In 2008 my friend was in Afghanistan with the US Army. This was before the troop surge there, when Afghanistan was the backwater conflict mainly prosecuted by Special Forces and the units tasked with supporting them. My friend was attached to one such team.
My brother, having been in a similar position in Bosnia, had one bit of advice for my friend before he left, “No matter what you’ve done, you haven’t done what these guys do. Be humble, be respectful, and don’t push it. They may come to accept you, but it’ll be on their terms.”
I was in my car, driving home when the phone rang.
It was my friend, calling me from the sandbox. He was upset. A friend of his had been killed; An SF operator liked by all the troops, one who had made that connection with my friend, mostly on the range set up to keep their skills sharp.
My friend told me what he could, which wasn’t much. It was only later, when the information became public that he could talk a bit more about it and piece it together for me:
A HUMINT collector, my friend had been listening in on the tactical net as Staff Sergeant Robert Miller reported his twenty-two man recon team ambushed and taken under fire by well over a hundred insurgents. He listened as Robbie ordered his men, caught in an exposed valley floor, back. While they fell back, Robbie advanced, drawing fire so his command could withdraw to cover.
Robbie called for fire missions, engaging the enemy himself with rifle and grenade.
At the base, my friend heard the increasingly frantic calls of the soldier tasked with coordinating assets in support of Robbie’s team, his own hands twitching with desire to do something. My friend was trained as a forward observer and wanted, with all his heart, to take the mic from the coordinator and rain death upon those trying to take the life of his friend. He couldn’t, knew everything was being done to bring all the men back safely.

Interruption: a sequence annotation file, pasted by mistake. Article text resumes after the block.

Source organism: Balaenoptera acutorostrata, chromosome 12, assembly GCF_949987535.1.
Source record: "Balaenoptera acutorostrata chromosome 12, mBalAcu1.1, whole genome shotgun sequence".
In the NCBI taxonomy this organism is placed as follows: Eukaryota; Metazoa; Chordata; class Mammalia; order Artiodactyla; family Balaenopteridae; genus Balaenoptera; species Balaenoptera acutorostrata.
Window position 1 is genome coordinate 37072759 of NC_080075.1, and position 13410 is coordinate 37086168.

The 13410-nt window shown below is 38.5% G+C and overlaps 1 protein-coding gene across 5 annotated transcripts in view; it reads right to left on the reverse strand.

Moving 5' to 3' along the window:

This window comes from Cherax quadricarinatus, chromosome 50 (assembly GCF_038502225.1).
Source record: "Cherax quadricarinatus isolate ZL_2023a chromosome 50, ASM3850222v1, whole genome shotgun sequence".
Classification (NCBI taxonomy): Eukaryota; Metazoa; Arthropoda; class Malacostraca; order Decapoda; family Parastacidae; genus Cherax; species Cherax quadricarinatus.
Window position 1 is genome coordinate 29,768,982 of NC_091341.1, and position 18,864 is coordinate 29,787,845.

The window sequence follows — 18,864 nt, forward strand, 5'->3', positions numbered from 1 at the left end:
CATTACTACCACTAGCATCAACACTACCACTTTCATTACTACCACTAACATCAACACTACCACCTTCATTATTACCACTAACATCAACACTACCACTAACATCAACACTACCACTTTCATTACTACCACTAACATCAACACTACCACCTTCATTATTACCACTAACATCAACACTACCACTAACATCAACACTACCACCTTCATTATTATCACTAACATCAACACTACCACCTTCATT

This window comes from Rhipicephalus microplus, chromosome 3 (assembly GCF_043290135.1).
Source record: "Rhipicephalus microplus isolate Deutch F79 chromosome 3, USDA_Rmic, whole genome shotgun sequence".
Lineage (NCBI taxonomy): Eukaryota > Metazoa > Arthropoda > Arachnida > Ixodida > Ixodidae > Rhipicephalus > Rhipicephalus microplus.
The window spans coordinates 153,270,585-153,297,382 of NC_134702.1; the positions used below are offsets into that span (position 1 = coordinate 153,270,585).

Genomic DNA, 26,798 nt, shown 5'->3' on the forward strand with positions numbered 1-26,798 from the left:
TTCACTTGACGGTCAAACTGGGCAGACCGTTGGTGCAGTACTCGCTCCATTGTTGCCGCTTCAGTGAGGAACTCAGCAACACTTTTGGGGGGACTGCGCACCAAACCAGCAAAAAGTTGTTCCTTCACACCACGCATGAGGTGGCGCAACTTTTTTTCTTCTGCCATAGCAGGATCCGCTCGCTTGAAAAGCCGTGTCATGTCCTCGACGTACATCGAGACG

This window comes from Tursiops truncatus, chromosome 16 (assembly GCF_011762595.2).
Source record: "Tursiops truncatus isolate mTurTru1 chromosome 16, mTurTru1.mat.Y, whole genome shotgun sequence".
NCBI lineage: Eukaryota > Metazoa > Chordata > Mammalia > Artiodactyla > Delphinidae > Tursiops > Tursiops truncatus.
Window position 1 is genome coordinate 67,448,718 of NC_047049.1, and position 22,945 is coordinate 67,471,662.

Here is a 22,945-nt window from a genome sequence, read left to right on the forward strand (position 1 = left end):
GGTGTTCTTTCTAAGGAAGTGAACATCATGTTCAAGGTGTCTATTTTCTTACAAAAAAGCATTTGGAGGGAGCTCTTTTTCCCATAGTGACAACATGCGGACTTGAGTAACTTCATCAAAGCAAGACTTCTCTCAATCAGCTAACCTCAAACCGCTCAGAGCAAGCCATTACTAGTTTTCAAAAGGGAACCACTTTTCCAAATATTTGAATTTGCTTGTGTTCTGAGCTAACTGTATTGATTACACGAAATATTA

Robbie was shot. Still he called missions and fired, giving his mixed force of Afghan and US soldiers the time and distance needed to maneuver into a stronger tactical position. Seven hours the firefight raged.
Robbie fell silent.
Eventually the valley in Northern Afghanistan where he fell was cleared of the foe.
Robbie was brought home, posthumously awarded the Congressional Medal Of Honor.
My friend, who just wished he could have done something more, needed to talk about the things going on inside. I listened. I spoke very little. I think I did the right thing. When asked a question, I answered to the best of my ability. My friend settled, I heard the resolve growing in him.
Eventually my friend came home too. We don’t talk about that conversation. We don’t have to.
Thank you, veterans. Your blood and sweat on the battlefield are not the only things you offer for the freedoms your countrymen enjoy. Your sacrifice of tears is of no less value for being offered later, away from the altar of war.